Skip to main content

Christopher James gives the IET Wheatsont Lecture

IET World Series Lecture: Is brain to brain communication through technological innovation truly achievable?

Prof Christopher JamesThe Institution of Engineering and Technology (IET), one of the world’s largest multi-discipline professional societies for engineers and technicians, is hosting the IET Wheatstone Lecture 2012. The topic is “Communicating person to person through the power of thought alone” and will be delivered by Christopher J. James, Professor of Healthcare Technology and Director of the Institute of Digital Healthcare, University of Warwick, UK. The purpose of this event is to demonstrate the technologies that are relevant to the measurement, sensors, instrumentation and NDT Network and also encourage young people to take up engineering by demonstrating the exciting projects that engineers work on.

As part of the lecture, Professor James will introduce how Brain-Computer Interfacing (BCI) can be used for capturing brain signals and translating them into commands that allow humans to control (just by thinking) devices such as computers, robots, rehabilitation technology and virtual reality environments. Whilst BCI is no longer a new thing and person-to-person communication via the nervous system has been shown in the past, this is the first time we are starting to see true brain-to-brain interfacing being demonstrated. The full implications of this are yet to be understood but there are some scenarios where brain-to-brain communication could be of huge benefit such as intelligence and gaming.

This talk will introduce BCI and the field of neural engineering in general, as well as how brain-to-brain communication was enacted in the experiment. Above all it will pose the question – “is brain-to-brain communication through technological innovation truly achievable?”

Professor James said, “I am very honoured to be giving this year’s IET Wheatstone Lecture. Sir Charles Wheatstone was a true scientist and inventor, who made important contributions to the measurement of the velocity of electricity and light, amongst others. Through my work, in the measurement of brain activity, we hope to push the boundaries of research into extracting information from the working brain and, indeed, how we might go about inputting information into it. During the Wheatstone Lecture I will be giving an insight into some of this research and discussing what the future may hold.”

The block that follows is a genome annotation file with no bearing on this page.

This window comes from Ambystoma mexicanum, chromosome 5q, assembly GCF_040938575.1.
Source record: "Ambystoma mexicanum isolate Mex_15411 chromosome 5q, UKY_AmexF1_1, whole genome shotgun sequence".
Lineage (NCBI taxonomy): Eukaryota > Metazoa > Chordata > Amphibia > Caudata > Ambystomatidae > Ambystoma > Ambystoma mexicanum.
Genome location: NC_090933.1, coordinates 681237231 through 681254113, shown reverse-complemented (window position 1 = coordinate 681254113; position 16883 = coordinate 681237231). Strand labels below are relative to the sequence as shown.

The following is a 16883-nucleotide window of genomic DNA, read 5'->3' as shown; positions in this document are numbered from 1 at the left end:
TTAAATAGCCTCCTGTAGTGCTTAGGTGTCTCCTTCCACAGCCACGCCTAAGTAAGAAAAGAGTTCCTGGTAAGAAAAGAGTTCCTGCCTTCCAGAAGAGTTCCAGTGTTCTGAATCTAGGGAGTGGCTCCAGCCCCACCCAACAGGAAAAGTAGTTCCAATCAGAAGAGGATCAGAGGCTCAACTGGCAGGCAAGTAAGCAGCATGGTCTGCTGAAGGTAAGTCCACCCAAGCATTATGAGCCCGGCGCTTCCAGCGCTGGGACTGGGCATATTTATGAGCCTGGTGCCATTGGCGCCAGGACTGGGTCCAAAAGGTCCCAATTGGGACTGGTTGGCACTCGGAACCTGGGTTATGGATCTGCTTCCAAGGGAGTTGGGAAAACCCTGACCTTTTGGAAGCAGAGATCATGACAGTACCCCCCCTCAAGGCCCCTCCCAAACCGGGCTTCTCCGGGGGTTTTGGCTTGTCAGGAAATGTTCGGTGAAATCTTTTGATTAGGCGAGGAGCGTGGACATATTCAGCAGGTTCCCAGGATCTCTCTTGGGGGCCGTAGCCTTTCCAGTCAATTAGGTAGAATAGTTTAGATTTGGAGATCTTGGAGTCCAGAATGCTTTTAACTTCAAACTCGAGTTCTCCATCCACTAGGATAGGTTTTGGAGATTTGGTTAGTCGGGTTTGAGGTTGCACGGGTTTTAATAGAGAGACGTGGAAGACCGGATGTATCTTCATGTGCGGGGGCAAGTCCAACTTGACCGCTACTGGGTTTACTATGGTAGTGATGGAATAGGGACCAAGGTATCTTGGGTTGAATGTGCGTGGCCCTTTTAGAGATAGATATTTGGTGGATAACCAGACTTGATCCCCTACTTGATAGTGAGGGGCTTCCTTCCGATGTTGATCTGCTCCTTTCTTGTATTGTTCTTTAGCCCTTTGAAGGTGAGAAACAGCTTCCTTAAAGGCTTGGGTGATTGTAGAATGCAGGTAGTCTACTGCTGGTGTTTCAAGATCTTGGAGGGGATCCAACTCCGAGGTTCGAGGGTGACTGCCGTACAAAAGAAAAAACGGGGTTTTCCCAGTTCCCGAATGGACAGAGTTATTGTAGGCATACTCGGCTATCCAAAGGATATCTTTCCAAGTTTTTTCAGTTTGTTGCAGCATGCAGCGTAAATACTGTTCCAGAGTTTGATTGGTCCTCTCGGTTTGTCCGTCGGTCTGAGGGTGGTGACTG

The Wheatstone Lecture aims to honours the life and work of Sir Charles Wheatstone (1802 - 1875), whose contributions to British science and engineering included work on the Cooke-Wheatstone Telegraph and the Wheatstone Bridge.

 

About the IET:

The Institution of Engineering and Technology (IET) is one of the world’s largest multi-discipline, professional societies of engineers and technicians, with more than 150,000 members across 127 countries and offices in Europe, North America and Asia-Pacific. Its members operate in almost 100 Local Networks across the world, as well as 21 Technical and Professional Networks. The IET provides a global knowledge network to facilitate the exchange of ideas and promote the positive role of science, engineering and technology in the world.

 

About the Institute of Digital Healthcare: